Here in Lawrence I don't hear the complaints you're talking about. What does seem to happen here is that someone sees a cyclist do something stupid, then writes a LTE with the implication that most cyclists are lawbreakers and feel themselves to be exempt from the law. Then others chime in in agreement. I'd simply like readers to recognize that for every poorly ridden bicycle they've seen, there are those of us riding who take safety and the law very seriously. In fact, we probably outnumber the renegades, but you might not see us if we're taking low traffic roads or bike paths. And from time to time, there is really dangererous automobile driving too. Just sayin. :^]

I can't answer your last question. I'm guessing it has been brought up before in various communities and has been debated and reasoned out already. It seems licensing and revokation mostly pertains to motorized vehicles, but the reasons for that would be speculation on my part.

I'm guessing we can agree on at least something in here, so let's get a beer next time you're in town. Then go for a ride.

Erm... maybe in reverse order...

MWIV 8 years, 4 months ago

I understand that both motorists and bikers break the traffic laws, but occassionaly I see a motorist that has been pulled over by a cop. When and if, I ever see a cop pull over and issue a ticket to a cyclist, I "MIGHT" change my opinion. The chances are two fold, slim and none. Reference to maritime rules on right of way, a sailboat has right of way over a power boat, simply because of their manuvering inability, but regardless "might has right". A big ship is not expected or required to get out of the way of a small sailboat or even a small power boat. Big truck, small bike, do the math! I would value my life more to stay out of the way. BTW, if a biker is riding on a narrow two lane road, what does that say about the inteligence level of the rider........? Asking for trouble? Regardless, I don't care how much that biker "thinks" he pays in taxes, he has a responsiblity to abide by the laws. If he wants to cite the taxes he pays using his automobile taxes, etc. then drive his car. If a bike runs a stop sign in front of me and I hit him and/or swerve to miss him and hit another car, I would make every effort to sue the biker. Unfortunately, he would have no doubt already violated another law and left the scene of an accident. I stand by my earlier statement, bikers don't want equal rights, they want special rights. If they feel different, they need to spend some of their money to put on a better PR program to educate themselves. Until then, well.......?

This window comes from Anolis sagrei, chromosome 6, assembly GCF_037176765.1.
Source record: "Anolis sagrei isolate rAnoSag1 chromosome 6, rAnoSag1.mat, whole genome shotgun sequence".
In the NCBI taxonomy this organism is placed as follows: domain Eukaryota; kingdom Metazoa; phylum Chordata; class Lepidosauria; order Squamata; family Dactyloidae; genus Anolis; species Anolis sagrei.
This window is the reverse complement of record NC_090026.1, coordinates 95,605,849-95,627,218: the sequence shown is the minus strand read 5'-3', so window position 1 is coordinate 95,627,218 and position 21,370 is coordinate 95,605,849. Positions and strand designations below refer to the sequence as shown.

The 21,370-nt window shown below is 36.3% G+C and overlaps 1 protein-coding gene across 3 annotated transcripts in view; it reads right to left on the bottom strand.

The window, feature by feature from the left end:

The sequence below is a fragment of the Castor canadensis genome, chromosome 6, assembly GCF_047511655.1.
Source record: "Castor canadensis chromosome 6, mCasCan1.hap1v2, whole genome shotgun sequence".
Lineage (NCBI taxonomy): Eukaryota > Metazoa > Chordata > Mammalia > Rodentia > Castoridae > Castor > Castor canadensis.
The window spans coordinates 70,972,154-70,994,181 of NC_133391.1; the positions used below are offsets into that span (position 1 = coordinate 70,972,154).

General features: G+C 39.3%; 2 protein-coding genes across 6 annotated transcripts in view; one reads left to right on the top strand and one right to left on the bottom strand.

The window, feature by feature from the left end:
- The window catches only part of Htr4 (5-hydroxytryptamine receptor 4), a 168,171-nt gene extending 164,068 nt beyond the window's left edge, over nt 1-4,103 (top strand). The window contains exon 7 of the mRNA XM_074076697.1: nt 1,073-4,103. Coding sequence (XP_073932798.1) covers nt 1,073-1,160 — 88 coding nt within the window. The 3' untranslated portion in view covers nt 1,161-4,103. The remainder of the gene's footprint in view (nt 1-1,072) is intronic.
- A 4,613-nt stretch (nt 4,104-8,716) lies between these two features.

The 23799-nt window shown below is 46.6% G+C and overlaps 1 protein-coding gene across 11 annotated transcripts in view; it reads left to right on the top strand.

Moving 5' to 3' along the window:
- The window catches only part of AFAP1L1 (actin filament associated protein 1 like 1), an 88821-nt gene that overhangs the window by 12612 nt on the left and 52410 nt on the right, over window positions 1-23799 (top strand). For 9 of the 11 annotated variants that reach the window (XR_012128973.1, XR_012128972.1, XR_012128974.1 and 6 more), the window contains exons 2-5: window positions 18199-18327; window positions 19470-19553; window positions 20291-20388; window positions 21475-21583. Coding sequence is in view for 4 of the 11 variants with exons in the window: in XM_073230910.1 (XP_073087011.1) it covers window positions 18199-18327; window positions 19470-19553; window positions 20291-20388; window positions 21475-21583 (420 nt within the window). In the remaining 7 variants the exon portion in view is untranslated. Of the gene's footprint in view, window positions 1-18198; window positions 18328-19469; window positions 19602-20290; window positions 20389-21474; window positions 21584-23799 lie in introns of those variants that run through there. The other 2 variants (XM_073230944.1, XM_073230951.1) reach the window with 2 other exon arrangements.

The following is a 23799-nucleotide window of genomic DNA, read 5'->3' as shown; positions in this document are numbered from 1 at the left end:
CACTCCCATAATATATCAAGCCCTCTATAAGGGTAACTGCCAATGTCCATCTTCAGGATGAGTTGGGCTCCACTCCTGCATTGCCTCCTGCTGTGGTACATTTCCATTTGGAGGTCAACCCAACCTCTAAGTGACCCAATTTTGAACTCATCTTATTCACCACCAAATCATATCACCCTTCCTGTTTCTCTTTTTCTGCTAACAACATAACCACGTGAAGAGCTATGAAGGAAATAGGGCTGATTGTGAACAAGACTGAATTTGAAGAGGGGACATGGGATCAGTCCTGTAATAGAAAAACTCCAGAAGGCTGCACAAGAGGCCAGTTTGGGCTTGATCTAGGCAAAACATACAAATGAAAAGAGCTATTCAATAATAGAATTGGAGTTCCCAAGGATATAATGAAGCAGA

just_another_bozo_on_this_bus 8 years, 4 months ago

A couple of points, MWIV.

There are hundreds of times as many motorists as their are bicycle riders, and the fact remains that ANY infraction while driving a motor vehicle is inherently more dangerous because of mass and velocity differences. For those combined reasons, police will rarely use their limited time to stop the occasional maladaptive bike rider.

Sensible bike riders are well aware that a collision with a car can have dire consequences, and they ride accordingly. Those who do the most idiotic things do so because they are severely lacking good sense, which likely means that they don't have a driver's license. Next time you see one of those idiots crusing on his/her bike, just be glad they aren't behind the wheel of a 2000 lbs. hunk of steel going 30+ mph.

BTW, I don't want special rights-- I just want you to respect the ones I have, which include access to the streets and roads which bicyclists do also pay for, despite whatever misinformation you care to believe.

MWIV 8 years, 4 months ago

just_another_bozo_on_this_bus Good grief! Quit trying to make excuses for yourself. How in the heck can you justify one bad behavior with another? You can't defend your position. Tell me that really do obey all traffic laws when you ride your bike! Tell me you are perfect when you are behind the wheel of your car. I think there are some pretty stupid people out there riding their bikes, two and three abreast and not caring one way or the other about anyone but themselves. I guess the next time a see a news story about a crime being commited in Lawrence, I guess I should just be glad that it didn't happen in my neighborhood. Some logic! Don't tell me, you learned that in public schools.

ModSquadGal 8 years, 4 months ago

What we really need to do is use my handy "Weight Ratio Theory." Whoever weighs more wins. Simple. Elegant. And yet effective.